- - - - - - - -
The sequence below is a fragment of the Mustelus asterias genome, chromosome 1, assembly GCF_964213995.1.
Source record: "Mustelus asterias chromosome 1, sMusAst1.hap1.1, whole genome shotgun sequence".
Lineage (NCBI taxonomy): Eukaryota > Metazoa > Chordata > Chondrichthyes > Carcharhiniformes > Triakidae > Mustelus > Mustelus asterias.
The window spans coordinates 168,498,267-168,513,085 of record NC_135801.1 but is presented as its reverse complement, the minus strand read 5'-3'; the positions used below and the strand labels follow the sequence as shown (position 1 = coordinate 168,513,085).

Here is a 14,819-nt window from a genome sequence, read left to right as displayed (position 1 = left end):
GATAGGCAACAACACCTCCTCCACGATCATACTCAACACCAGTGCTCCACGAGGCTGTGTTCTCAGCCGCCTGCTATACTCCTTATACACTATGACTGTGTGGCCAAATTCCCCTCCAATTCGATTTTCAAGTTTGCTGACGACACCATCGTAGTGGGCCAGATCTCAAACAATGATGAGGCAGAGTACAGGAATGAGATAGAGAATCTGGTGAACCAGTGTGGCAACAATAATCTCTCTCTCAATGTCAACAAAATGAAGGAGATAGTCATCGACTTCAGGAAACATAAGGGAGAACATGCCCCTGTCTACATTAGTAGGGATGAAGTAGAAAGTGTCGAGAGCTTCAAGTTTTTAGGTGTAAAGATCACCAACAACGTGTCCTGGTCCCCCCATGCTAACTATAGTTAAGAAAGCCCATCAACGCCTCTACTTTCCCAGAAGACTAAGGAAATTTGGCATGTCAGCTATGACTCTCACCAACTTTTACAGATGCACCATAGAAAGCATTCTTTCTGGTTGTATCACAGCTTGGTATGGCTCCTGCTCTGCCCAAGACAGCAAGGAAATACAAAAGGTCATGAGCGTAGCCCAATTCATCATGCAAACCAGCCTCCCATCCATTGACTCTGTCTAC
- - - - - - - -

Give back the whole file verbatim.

The sequence below is a fragment of the Mustelus asterias genome, chromosome 1, assembly GCF_964213995.1.
Source record: "Mustelus asterias chromosome 1, sMusAst1.hap1.1, whole genome shotgun sequence".
Lineage (NCBI taxonomy): Eukaryota > Metazoa > Chordata > Chondrichthyes > Carcharhiniformes > Triakidae > Mustelus > Mustelus asterias.
The window spans coordinates 168,498,267-168,513,085 of record NC_135801.1 but is presented as its reverse complement, the minus strand read 5'-3'; the positions used below and the strand labels follow the sequence as shown (position 1 = coordinate 168,513,085).

Here is a 14,819-nt window from a genome sequence, read left to right as displayed (position 1 = left end):
GATAGGCAACAACACCTCCTCCACGATCATACTCAACACCAGTGCTCCACGAGGCTGTGTTCTCAGCCGCCTGCTATACTCCTTATACACTATGACTGTGTGGCCAAATTCCCCTCCAATTCGATTTTCAAGTTTGCTGACGACACCATCGTAGTGGGCCAGATCTCAAACAATGATGAGGCAGAGTACAGGAATGAGATAGAGAATCTGGTGAACCAGTGTGGCAACAATAATCTCTCTCTCAATGTCAACAAAATGAAGGAGATAGTCATCGACTTCAGGAAACATAAGGGAGAACATGCCCCTGTCTACATTAGTAGGGATGAAGTAGAAAGTGTCGAGAGCTTCAAGTTTTTAGGTGTAAAGATCACCAACAACGTGTCCTGGTCCCCCCATGCTAACTATAGTTAAGAAAGCCCATCAACGCCTCTACTTTCCCAGAAGACTAAGGAAATTTGGCATGTCAGCTATGACTCTCACCAACTTTTACAGATGCACCATAGAAAGCATTCTTTCTGGTTGTATCACAGCTTGGTATGGCTCCTGCTCTGCCCAAGACAGCAAGGAAATACAAAAGGTCATGAGCGTAGCCCAATTCATCATGCAAACCAGCCTCCCATCCATTGACTCTGTCTAC